Why Rubio Is the Likely GOP Nominee
Policy + Politics

Why Rubio Is the Likely GOP Nominee

Reuters/Hans Deryk

I'm calling it: Marco Rubio will be the presidential nominee of the Republican Party.

He is the bookkeepers' favorite, albeit a strange one, as he is leading neither in the polls (he's clocking in at 13 percent, per Real Clear Politics' polling average) nor in fundraising or endorsements. There is no early state, in particular, where he can make a strong showing and propel himself to national victory.

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And yet, as Sherlock Holmes once said: "When you have eliminated all which is impossible, then whatever remains, however improbable, must be the truth."

Let's get Jeb Bush out of the way first. Republican voters aren't that dumb. They won't renominate a Bush so soon, against a Clinton. Especially not one who has been such an underwhelming candidate. He has money, but money follows success, and money can't save a bad candidate.

Then there's Donald Trump. He's Trump. At some point, voters will get a closer look, and he'll collapse like a full head of hair under a shower. In fact, it may already have begun. He may do some damage, but he won't be the nominee.

Ben Carson might be the nominee, and might even be president, if he was serious. I don't mean his outlandish views or questionable statements, although they play a role. I mean that he is not running for president. He is running for pundit-in-chief. So much of the money he raises he spends on raising more money — which makes sense if you want to build lists of people to whom you can sell books and DVDs down the line, but not so much if you want to win a primary. With his intense popularity among evangelicals, he could conceivably win in Iowa and then ride that wave to the nomination. But he doesn't want to. Not really.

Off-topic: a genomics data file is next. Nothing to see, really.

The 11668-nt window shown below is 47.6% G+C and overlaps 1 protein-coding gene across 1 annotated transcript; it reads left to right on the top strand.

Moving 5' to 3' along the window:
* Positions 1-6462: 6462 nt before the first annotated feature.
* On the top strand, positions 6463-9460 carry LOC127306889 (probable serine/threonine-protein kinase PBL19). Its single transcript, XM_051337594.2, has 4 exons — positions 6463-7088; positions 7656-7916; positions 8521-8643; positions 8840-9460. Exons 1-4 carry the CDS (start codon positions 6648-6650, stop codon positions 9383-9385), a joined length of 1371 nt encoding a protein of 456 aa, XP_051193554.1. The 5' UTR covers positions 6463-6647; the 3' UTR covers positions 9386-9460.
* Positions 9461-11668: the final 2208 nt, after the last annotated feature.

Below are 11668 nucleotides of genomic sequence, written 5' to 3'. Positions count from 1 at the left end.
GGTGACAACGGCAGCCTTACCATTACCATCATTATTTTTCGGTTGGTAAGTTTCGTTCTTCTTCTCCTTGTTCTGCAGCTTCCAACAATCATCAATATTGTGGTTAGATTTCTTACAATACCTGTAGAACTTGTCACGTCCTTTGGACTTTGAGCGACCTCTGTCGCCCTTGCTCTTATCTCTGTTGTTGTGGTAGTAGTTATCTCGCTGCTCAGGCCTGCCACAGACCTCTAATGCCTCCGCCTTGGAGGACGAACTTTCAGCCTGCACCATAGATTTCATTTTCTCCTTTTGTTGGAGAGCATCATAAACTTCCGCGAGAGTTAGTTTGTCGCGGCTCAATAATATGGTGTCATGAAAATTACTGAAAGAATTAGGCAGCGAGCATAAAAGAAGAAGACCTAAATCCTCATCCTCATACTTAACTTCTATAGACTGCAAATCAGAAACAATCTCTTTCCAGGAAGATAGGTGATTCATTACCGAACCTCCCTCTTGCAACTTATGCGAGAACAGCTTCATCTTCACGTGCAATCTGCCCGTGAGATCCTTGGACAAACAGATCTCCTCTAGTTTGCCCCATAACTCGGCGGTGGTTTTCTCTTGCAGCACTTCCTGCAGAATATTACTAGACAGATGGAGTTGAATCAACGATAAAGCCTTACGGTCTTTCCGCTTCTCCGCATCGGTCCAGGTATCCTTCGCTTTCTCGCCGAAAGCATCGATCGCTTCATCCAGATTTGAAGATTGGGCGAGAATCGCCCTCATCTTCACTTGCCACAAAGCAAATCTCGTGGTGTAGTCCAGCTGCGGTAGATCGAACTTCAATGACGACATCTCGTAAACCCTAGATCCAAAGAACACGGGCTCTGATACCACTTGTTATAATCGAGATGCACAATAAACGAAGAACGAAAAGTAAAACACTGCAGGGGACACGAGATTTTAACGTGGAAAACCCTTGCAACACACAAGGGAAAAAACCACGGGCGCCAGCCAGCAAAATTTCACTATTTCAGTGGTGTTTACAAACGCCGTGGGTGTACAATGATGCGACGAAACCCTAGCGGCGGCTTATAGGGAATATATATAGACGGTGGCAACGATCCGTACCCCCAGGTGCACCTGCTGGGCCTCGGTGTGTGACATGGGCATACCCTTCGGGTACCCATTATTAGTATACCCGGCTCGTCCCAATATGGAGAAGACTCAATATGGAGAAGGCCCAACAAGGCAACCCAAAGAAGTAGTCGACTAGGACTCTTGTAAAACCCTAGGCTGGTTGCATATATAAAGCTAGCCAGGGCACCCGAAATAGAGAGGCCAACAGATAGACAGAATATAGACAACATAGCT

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Then there's Ted Cruz, the anti-Rubio. Cruz, the anti-establishment candidate in the most anti-establishment year on record. Cruz, the oily used-car salesman who creeps out as many people — including in the GOP — as he entrances. He won't make it.

With Bush doing so badly, Rubio is on track to become the establishment candidate, which usually means a lock on the nomination. This year, too? This year would be the year where the rules of the game change, but only if the base unites behind a single, excellent candidate, which they don't have, and the establishment candidate is deeply underwhelming, which Rubio is not.

Rubio remains a Tea Party conservative, and is recognized as such by the party. His only heresy is on immigration, but that's never been fatal to a candidate. Unlike Jeb, he hasn't maxed out his heresy credit.

Rubio will get the money. He'll get the endorsements. He'll get the votes. He'll keep doing well in debates, and on the stump, and in town halls. He will do well enough in the early states to get the money and the inevitability to win the big contests. And he'll wrap it up.

By a process of elimination, it has to be him.

This article originally appeared on The Week. Read more from The Week: